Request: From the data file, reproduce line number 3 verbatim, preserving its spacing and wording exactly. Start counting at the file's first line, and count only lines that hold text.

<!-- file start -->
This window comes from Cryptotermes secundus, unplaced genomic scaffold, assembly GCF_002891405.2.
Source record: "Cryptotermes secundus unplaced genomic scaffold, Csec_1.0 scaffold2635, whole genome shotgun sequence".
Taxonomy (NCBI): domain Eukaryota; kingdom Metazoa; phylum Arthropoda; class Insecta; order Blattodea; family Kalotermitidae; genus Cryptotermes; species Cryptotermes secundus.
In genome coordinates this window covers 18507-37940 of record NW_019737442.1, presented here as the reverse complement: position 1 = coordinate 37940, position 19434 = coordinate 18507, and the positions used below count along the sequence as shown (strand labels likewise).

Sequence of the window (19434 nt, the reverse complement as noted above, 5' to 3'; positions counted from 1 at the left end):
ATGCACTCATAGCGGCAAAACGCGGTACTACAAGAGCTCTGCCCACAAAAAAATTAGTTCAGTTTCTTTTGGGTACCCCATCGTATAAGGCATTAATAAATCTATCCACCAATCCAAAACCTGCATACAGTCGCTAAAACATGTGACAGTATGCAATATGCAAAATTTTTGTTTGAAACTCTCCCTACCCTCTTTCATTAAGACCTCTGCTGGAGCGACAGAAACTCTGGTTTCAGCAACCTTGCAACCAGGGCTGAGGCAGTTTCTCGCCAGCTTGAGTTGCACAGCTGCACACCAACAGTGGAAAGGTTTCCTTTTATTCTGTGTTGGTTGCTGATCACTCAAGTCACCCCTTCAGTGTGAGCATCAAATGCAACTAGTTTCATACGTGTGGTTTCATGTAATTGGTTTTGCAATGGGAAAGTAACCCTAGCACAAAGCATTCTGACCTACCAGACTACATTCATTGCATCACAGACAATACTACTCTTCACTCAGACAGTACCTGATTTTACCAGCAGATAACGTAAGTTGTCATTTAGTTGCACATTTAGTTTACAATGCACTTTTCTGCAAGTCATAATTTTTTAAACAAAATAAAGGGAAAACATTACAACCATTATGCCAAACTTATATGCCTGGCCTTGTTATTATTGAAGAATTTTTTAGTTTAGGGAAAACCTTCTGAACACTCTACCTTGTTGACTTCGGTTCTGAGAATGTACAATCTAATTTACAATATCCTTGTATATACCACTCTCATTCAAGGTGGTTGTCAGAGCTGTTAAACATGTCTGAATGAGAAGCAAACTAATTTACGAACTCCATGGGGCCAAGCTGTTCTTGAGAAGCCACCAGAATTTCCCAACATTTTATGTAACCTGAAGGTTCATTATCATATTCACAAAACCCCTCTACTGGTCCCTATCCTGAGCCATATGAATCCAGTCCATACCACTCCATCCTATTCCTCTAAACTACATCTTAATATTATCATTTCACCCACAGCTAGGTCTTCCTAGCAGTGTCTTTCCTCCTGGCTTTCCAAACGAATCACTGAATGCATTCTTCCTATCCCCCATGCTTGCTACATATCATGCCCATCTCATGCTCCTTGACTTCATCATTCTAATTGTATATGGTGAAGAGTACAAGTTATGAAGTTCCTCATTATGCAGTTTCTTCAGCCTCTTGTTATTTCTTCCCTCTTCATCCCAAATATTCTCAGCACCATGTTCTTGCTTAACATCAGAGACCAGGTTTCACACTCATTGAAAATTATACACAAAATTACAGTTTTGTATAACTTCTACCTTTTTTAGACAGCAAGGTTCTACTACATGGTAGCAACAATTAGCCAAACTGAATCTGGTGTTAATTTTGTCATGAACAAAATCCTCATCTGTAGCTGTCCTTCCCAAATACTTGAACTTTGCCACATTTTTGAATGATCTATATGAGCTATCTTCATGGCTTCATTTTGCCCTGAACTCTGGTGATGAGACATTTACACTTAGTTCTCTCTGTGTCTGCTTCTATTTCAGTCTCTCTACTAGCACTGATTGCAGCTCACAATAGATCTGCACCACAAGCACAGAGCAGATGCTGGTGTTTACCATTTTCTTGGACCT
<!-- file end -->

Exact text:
Taxonomy (NCBI): domain Eukaryota; kingdom Metazoa; phylum Arthropoda; class Insecta; order Blattodea; family Kalotermitidae; genus Cryptotermes; species Cryptotermes secundus.